Science.gov

Sample records for sawlogs

  1. Barge loading facilities in conjunction with wood chipping and sawlog mill, Tennessee River Mile 145. 9R: Environmental assessment

    SciTech Connect

    Not Available

    1990-08-01

    The purpose of this Environmental Assessment (EA) is to evaluate the environmental consequences of approving, denying, or adopting reasonable alternatives to a request for barge loading facilities. These facilities would serve a proposed wood chipping and sawlog products operation at Tennessee River Mile (TRM) 145.9, right descending bank, (Kentucky Lake), in Perry County, Tennessee. The site is located between Short Creek and Peters Landing. The applicant is Southeastern Forest Products, L.P. (SFP), Box 73, Linden, Tennessee and the proposed facilities would be constructed on or adjacent to company owned land. Portions of the barge terminal would be constructed on land over which flood easement rights are held by the United States of America and administered by the Tennessee Valley Authority (TVA). The US Army Corps of Engineers (CE) and TVA have regulatory control over the proposed barge terminal facilities since the action would involve construction in the Tennessee River which is a navigable water of the United States. The wood chipping and sawlog products facilities proposed on the upland property are not regulated by the CE or TVA. On the basis of the analysis which follows, it has been determined that a modified proposal (as described herein) would not significantly affect the quality of the human environment, and does not require the preparation of an environmental impact statement. 8 refs.

  2. Nest-Site Selection by black sparrowhawks Accipiter melanoleucus: implications for managing exotic pulpwood and sawlog forests in South Africa.

    PubMed

    Malan, G; Robinson, E R

    2001-08-01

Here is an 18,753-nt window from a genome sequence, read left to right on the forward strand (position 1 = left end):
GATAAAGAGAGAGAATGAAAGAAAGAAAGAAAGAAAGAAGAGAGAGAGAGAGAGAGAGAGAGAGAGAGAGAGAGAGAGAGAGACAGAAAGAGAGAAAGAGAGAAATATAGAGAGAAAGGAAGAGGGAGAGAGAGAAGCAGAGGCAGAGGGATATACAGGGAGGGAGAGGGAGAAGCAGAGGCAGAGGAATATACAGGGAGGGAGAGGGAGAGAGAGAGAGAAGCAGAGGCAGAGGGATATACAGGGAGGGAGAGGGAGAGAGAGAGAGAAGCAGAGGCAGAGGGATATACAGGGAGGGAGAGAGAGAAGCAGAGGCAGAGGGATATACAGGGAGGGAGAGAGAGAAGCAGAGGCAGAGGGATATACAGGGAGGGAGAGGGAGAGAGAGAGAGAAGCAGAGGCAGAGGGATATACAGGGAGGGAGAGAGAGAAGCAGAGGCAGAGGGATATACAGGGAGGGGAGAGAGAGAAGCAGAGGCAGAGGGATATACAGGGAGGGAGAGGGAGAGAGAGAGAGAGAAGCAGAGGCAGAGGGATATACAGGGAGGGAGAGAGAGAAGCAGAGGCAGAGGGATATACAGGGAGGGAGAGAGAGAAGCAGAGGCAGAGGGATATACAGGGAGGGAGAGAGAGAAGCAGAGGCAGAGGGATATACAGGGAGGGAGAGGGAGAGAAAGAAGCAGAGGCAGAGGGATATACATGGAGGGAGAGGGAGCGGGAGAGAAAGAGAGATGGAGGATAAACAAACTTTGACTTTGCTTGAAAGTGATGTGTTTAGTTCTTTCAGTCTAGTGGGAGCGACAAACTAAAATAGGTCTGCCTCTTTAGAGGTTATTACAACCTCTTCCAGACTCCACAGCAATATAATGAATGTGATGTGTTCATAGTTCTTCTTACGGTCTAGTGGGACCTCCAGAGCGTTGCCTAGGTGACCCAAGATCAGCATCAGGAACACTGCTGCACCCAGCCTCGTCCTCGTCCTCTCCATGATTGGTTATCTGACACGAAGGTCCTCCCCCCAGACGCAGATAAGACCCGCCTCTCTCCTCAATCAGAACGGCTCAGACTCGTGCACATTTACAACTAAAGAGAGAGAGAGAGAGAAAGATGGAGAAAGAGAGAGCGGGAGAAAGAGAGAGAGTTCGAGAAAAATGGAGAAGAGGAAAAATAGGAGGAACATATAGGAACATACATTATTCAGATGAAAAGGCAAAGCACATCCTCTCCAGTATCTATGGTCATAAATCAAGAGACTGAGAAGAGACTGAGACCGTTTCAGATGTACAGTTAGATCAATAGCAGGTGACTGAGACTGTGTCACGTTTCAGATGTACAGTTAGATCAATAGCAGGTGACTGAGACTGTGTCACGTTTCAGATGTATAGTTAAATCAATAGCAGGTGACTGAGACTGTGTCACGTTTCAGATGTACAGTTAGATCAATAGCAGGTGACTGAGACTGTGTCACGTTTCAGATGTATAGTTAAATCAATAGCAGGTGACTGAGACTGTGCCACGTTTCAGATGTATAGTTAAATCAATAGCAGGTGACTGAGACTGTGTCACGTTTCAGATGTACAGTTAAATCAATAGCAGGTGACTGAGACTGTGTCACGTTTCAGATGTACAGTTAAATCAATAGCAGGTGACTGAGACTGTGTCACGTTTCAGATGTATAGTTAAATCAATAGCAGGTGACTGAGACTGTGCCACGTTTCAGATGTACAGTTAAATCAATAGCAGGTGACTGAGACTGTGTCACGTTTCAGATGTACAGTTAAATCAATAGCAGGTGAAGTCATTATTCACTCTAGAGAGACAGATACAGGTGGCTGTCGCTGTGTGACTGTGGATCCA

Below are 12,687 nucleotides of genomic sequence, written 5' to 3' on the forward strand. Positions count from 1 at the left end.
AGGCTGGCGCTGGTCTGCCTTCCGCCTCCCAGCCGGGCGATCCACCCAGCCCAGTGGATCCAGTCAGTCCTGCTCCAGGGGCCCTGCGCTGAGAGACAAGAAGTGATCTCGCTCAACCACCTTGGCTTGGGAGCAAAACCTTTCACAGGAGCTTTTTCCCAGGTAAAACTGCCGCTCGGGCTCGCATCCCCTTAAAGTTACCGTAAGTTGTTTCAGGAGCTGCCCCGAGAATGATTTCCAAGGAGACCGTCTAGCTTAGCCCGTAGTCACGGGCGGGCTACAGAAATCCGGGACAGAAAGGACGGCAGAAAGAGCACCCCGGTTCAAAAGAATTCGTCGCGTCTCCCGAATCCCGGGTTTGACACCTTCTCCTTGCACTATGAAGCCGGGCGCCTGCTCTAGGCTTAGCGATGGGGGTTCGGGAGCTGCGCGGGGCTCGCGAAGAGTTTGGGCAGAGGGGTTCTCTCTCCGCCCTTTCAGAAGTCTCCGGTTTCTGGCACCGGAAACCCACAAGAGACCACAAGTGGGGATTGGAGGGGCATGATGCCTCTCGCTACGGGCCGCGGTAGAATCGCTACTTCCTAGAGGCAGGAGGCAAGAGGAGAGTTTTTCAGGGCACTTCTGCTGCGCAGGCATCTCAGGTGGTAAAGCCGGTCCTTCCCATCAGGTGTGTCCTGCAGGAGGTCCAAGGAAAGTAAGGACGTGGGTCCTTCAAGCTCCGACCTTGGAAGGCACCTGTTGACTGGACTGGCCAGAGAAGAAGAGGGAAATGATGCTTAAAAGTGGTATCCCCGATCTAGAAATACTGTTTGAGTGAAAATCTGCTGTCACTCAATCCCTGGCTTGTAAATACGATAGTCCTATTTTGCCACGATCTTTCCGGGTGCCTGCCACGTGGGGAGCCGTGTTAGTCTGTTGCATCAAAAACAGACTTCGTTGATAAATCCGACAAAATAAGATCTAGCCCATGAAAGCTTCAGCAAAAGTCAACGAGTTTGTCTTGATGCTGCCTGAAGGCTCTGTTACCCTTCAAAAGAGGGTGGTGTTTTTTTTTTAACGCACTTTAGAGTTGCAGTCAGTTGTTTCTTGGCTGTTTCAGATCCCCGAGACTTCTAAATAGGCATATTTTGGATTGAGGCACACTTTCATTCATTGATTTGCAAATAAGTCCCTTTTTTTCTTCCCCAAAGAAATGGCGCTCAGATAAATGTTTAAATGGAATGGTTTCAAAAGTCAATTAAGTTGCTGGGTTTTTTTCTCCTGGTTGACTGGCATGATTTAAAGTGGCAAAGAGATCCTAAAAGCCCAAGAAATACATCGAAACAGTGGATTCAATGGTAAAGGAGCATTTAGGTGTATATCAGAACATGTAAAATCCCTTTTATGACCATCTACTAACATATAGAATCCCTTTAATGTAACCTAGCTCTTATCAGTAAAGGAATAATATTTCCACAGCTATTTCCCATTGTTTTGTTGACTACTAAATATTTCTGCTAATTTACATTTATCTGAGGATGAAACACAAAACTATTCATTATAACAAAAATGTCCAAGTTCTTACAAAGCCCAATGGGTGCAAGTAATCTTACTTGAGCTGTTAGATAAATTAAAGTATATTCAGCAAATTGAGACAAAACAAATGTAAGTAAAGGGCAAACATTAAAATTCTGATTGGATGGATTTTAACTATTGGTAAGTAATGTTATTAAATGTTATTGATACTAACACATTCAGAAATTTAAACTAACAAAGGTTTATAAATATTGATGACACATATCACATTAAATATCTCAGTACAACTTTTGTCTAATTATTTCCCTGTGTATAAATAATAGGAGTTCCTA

This study provides timber growers with silvicultural guidelines for establishing and maintaining nest-tree habitat for native black sparrowhawks (Accipiter melanoleucus) in commercial planted forests in South Africa. In this country, exotic eucalypts and pines are planted principally for pulpwood and sawlog production. Nineteen nests were sampled in indigenous forests and 58 nests in exotic forests. Although mean nest heights differed between indigenous and exotic trees, in all trees, nests were positioned, on average, at 64% of tree height. Black sparrowhawks nested near stand edges, probably seeking a compromise between nesting adjacent to open hunting habitat and selecting an insulated tree from within the forest. Black sparrowhawks nested in tall trees ( X- = 18-33 m for different tree species classes) with a large diameter (>60 cm). Unfortunately, the South African pulpwood and sawlog industry employ short rotations (<16 years) and high tree densities (>700 trees/ha) that do not allow the trees to attain the characteristics suitable for black sparrowhawk nesting sites. Eucalypt and pine nest stands must be of 25 x 25 m minimum size and incorporate 10 trees at minimum heights of 21 and 18 m and diameters of 37 and 35 cm, respectively. If such nest-tree stands are set aside as islands in a sea of commercial forests, and black sparrowhawks and other forest raptors nest in them, timber growers will improve the tree-nesting raptor diversity of planted forests. If, however, these raptors prey upon species of conservation importance, the management recommendations could be reversed to limit the potential for predation.